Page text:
It was April 2011 when my Mom complained that she couldn’t breathe very well and felt weak. She had no fever, but had just completed a course of antibiotics due to allergy drainage. She almost always requires a second dose, so I contacted her pulmonologist asking for more to be authorized. Once the pharmacy called, I picked up the medication and immediately gave her some. The next morning she was no better, and did not sleep well. I again contacted her doctor and he had me take her to the emergency room.
When she gets like this (usually two to four times a year), I call an ambulance service, so that the ER will begin treatment immediately. This saves time on any waiting room delays. Because of her COPD diagnosis and the symptoms she exhibited, the ER staff took blood, put in an IV to administer fluids and meds, took a chest x-ray, and so forth; all the standard procedures for a COPD exacerbation. Only this time, nothing was helping and she continued to deteriorate.
She was ordered to use a BiPAP machine to force the oxygen into her lungs because her O2 level was 88. She still worsened and ended up in ICU the next day. She stayed there for another 3 days until the hospital doctor requested a thorough and complete blood work. And there it was, finally—she was emitting cardiac enzymes. She was having or had just had a heart attack. Immediately her cardiologist was called in and he scheduled her for an angiogram the next morning.
Being 83 years old, she and I discussed the possible outcomes of the angiogram and what she was willing to do. She had open-heart surgery in 2003 and had no desire to go through that again. She was leery of having a stent placed but after we discussed it and listened to her cardiologist, she agreed to have a stint if she had blockage and if it was possible to place one in the blocked artery. (Lots of “ifs”).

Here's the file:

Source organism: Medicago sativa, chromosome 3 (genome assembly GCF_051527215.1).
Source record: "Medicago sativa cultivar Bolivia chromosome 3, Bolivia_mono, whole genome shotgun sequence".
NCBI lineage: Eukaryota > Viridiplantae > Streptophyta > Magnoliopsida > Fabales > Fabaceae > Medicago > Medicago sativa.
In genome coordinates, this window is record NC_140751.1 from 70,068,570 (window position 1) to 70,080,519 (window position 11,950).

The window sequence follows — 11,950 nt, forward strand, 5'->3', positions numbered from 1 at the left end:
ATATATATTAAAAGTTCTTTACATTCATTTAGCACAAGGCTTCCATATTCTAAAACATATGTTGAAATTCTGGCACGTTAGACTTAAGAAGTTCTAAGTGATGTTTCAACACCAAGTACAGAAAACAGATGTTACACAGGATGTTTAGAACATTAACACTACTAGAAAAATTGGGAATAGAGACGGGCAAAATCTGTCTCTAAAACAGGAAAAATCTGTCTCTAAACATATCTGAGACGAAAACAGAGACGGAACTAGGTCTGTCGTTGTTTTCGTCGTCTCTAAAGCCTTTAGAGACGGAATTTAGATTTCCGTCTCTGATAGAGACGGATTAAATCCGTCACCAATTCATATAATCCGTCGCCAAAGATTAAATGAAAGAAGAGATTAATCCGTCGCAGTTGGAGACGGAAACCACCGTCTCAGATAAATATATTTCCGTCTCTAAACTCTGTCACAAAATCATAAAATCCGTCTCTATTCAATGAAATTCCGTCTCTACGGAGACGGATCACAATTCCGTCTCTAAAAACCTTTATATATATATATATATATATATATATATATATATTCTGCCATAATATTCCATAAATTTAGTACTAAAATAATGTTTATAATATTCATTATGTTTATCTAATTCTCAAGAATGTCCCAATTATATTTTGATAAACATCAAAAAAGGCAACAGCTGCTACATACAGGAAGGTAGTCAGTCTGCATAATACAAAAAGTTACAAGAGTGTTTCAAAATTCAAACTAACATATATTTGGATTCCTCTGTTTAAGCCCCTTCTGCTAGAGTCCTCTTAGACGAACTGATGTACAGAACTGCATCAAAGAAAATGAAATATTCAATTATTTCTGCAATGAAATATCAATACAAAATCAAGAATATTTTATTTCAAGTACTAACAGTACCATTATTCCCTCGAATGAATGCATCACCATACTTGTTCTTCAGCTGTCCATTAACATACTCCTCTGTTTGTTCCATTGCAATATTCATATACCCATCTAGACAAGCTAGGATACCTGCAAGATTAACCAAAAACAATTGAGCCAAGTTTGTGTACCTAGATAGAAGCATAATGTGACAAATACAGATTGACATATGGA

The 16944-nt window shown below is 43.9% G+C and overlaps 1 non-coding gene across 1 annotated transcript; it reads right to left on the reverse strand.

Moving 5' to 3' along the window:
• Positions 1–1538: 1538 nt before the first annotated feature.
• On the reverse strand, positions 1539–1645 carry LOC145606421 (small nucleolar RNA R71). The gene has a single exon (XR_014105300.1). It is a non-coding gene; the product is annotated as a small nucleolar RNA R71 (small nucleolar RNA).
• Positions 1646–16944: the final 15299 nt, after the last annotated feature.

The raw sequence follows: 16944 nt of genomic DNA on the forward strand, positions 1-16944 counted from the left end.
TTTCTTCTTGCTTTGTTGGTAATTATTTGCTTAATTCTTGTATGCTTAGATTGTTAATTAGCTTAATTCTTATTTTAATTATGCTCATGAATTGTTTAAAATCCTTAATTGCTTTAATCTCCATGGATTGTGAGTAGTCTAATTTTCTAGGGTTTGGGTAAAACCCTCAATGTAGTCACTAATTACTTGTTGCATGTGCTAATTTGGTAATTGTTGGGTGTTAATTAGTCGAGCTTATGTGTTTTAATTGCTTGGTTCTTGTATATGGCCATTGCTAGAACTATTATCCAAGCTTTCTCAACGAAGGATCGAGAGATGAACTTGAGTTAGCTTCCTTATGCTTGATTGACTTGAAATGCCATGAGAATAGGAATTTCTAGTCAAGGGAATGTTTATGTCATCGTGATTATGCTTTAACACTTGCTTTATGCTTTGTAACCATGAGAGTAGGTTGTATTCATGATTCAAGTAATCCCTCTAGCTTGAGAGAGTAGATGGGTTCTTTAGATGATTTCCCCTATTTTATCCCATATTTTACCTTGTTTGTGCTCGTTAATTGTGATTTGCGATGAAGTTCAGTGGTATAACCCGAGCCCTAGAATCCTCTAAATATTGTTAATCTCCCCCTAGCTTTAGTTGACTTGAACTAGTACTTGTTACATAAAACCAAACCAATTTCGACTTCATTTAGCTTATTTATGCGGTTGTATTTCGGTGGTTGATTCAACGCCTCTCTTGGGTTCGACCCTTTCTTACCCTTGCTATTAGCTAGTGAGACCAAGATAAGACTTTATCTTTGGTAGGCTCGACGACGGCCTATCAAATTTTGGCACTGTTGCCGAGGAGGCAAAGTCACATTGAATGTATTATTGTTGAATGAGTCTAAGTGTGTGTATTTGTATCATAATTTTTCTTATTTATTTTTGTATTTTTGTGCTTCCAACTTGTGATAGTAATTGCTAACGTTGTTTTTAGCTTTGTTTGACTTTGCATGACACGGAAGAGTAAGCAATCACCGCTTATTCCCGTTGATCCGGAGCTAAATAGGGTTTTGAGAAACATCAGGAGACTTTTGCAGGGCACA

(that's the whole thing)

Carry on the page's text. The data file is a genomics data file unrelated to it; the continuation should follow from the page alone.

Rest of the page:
The next morning she went into surgery, and about five hours later, the surgeon called for me. It turned out she did have a blockage and he was able to place the stent to open it. Everything went well and she would be back in her room shortly. I was amazed with the speed of the process. Having gone through two angiograms with her, I knew she would be in some pain.
I cautiously entered her room in case she was sleeping, but lo and behold, she was sitting up and looked better than she had in days. Her breathing was much calmer and her pulse was back down—as was her blood pressure. It was her heart and not her lungs causing the symptoms. I learned a very valuable lesson from this: never ever assume anything. What seems apparent may not be the case.
Your heart is the organ that pumps the blood that runs throughout your body and into your lungs to be oxygenated. If the heart is not functioning well, the lungs do not oxygenate well either. My mom's cardiologist asked me why I didn’t call him when she was admitted and I explained I (and everyone else) had else assumed it was her COPD causing the symptoms. It had not occurred to me or the others that it could be another issue creating the problem with her breathing. We were fortunate that the hospital doctor requested new blood work; one that included a full panel of tests.
Sometimes you can get too caught up in treating one ailment, you forget that there are other concerns that could trigger similar symptoms to a COPD exacerbation. Never overlook or discount anything when it comes to caregiving, expect the unexpected.